Alongside this portrait, I produced a series of works on the theme of nature, which John Ruskin stressed to learn from for the art practice. When I looked into Ruskin’s original drawings for my research at The Ruskin (Lancaster University), I found myself extremely interested in his penetrating gaze on objects, scenes, and his natural surroundings. It was a profound experience of discovery that his drawings are not only the evidence of his excellent draughtsmanship as an artist but also the glimpse of the broad scope of his academic studies. I was fascinated by Ruskin’s drawing focusing on objects which reminds me of the resemblance in style to the Japanese traditional painting. Moreover, his way of seeing manifested by his drawing seems uniquely similar to the Japanese traditional art on the theme of nature, by revealing the holistic ideology through depicting things as minimally as possible. Bearing this in mind, I produced a series of works focusing on observation on nature, each portraying the essence of what I have personally experienced in the Lake District, looking into the history and life of this unique landscape. They are not a mere collection of nature-themed works but I attempted to assemble a semiotic series of natural subjects focusing on Ruskin's love for nature and his passion for conservation in sensing the passage of time up to now towards the future. After all, it is no other than humans who embrace and treasure all living things, at the same time destroy them by their own hands. This overwhelming contradiction corresponds to Ruskin's state of mind in agony when he resisted the torrent of the first industrial revolution. Now we are facing the fourth industrial revolution.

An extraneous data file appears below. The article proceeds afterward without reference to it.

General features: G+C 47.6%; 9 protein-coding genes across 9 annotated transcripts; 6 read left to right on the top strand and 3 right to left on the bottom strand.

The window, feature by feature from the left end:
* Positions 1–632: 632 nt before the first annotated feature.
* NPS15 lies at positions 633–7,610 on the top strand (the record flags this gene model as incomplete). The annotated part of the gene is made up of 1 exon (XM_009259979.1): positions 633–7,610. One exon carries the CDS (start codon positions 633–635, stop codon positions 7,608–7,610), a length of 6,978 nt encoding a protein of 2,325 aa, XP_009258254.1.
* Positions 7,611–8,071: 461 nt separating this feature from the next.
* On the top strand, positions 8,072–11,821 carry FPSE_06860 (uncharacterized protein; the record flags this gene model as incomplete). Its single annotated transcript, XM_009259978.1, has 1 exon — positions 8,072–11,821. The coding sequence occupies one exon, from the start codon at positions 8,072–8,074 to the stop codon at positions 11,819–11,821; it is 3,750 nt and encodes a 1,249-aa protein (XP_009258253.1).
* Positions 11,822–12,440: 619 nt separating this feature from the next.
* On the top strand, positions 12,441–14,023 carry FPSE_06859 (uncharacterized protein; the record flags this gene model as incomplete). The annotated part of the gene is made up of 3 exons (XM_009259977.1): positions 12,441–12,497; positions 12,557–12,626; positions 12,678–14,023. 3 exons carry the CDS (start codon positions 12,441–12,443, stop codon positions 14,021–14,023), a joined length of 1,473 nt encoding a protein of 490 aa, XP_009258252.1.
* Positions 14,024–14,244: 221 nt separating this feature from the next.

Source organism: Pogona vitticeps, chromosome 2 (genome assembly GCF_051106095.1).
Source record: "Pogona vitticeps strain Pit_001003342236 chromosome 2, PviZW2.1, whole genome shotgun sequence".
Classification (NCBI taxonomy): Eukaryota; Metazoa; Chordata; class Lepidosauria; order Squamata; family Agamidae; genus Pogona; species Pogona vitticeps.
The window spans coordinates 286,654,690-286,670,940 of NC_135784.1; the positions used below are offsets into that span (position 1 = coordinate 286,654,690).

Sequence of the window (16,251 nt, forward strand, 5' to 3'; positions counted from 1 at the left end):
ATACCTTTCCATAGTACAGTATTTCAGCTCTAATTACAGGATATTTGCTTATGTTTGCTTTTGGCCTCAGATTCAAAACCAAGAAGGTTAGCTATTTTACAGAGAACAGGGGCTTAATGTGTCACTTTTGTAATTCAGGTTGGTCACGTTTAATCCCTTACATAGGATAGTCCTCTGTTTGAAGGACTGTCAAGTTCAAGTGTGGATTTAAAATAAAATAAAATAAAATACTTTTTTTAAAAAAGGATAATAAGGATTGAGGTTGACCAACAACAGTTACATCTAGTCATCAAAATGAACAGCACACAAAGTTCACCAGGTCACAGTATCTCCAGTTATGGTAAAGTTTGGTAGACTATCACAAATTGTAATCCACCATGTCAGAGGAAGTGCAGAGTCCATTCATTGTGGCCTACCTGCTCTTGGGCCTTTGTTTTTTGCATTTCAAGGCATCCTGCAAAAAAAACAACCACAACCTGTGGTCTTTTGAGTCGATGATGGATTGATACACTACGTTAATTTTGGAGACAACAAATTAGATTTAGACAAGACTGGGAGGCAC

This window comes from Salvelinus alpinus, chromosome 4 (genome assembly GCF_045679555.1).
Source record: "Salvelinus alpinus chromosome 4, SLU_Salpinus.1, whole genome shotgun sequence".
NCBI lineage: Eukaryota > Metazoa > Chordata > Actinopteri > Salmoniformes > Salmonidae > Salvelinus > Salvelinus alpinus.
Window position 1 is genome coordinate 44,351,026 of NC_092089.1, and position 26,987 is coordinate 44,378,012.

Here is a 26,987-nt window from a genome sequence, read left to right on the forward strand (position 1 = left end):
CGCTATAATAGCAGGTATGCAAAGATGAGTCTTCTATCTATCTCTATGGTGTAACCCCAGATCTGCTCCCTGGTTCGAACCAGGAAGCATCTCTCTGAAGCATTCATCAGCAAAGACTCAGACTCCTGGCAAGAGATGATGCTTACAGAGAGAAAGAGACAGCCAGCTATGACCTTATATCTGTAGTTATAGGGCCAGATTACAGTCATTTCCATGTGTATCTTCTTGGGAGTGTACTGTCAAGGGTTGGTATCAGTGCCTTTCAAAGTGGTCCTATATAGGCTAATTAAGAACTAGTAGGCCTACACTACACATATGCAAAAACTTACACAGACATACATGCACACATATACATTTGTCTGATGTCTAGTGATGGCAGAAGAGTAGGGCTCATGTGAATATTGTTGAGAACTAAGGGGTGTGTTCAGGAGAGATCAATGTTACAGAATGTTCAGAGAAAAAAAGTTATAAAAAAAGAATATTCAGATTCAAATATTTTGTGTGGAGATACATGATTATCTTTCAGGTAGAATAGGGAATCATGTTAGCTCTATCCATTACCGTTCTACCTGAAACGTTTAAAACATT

This project, apart from drawing, was completed in my unique brush hatching method using Japanese sumi ink and acrylic, which I created and have developed over the past 10+ years. It is inspired by the concept of designo, which was established in the Florentine School during the Renaissance, combined with neurological studies, which reveal that the human visual brain perceives objects predominantly by oriented lines. I completed a series of paintings with the gold background using acrylic gold paint inspired by the Japanese traditional painting style, such as Fusuma-e (sliding door painting) and Byōbu-e (folding-screen painting) for enhancing the idea written above. In this way, I attempted to embody the quest for the spirit and legacy of John Ruskin.



以上を踏まえて、本プロジェクトの主要な作品としてジョン・ラスキンの肖像画を制作した。この偉大なヴィクトリア朝の思想家を描くに当たり、ボクは二つの同一肖像を平行軸にオーバーラップさせた複視画として完成させることを構想した。同一肖像間の距離を綿密に計算して丹念に描き上げることで、鑑賞者に錯視を促し、あたかも単一の肖像画像がサポートから浮上して見えるような効果を狙った。脳の錯視効果を狙うという、一見逆説的な試みだが、それを通して可視・不可視、物質・霊魂といった、人間のみが持つ抽象概念の間にある隔たりについて問いただしてみたいと考えた。こうして、人間の心/魂/霊は存在するのか、あるいはそれは単なる人間の脳の電気的・化学的プロセスに過ぎないものなのかという問いかけを俎上に載せることを試みた。それはまた、ラスキンの信仰上の精神的葛藤も映し出している。ラスキンを、現代が孕む自然環境および人間の存在論的危機を前に、湖水地方からあまねく世界に呼びかける先見者(いにしえの預言者)として描くことに努めた。そういうわけで、本肖像画を『Conversation with Ruskin (Ecce Homo)』とした。

この肖像画に合わせて、自然をテーマとした一連の作品も制作した。ラスキンは生前、自然観察から学ぶことを創造性の基礎に据えていた。ラスキン研究の一環として、ランカスター大学のThe Ruskinにてラスキンの手になるドローイングを幾点か観せてもらう機会を得たが、描く対象とした事物や風景はいずれも、その本質を貫き通すような眼差しが見て取れ、非常に印象的だった。彼のドローイングは巧みな美術家の手による作品であるばかりでなく、広範な学術研究の一端を示すもので、その発見は大きなインスピレーションとなった。また、彼の事物に鋭く迫るような描写には、日本の伝統美術の様式との相似が見出されて興味深かった。さらに、そのドローイングから表出するラスキンの眼差しには、日本の伝統美術のうち自然をテーマとした作品が持つ、自然の事物を可能な限りミニマルに構成して描きつつ、大きな思想的枠組みの全体像を視覚化する様式に相通じるものがあることに思い至り、非常に感銘を受けた。それらを踏まえて、ボク自身の湖水地方での日々の暮らしの中に見出される自然に焦点を当て、この固有の地において人と自然とが織り成してきた歴史や暮らしぶりを一連の作品として発表したいと考えた。このシリーズは単なる自然主題の作品に留まらず、個々の作品がラスキンの自然への愛と環境保護への情熱を醸し出し、かつ過去・現在・未来へと連なる時の経過を示す記号論的な意味を内包した作品群となるよう構想した。とまれ、生きとし生けるものへの愛惜と賛歌を声高に謳いつつ、その自然を自らの手で破壊する存在者こそ人間にほかならない。その圧倒的自己矛盾は、第1次産業業革命の荒波に抗ったラスキンの苦悩に比例する。ボクたちは今、第4次産業革命に直面している。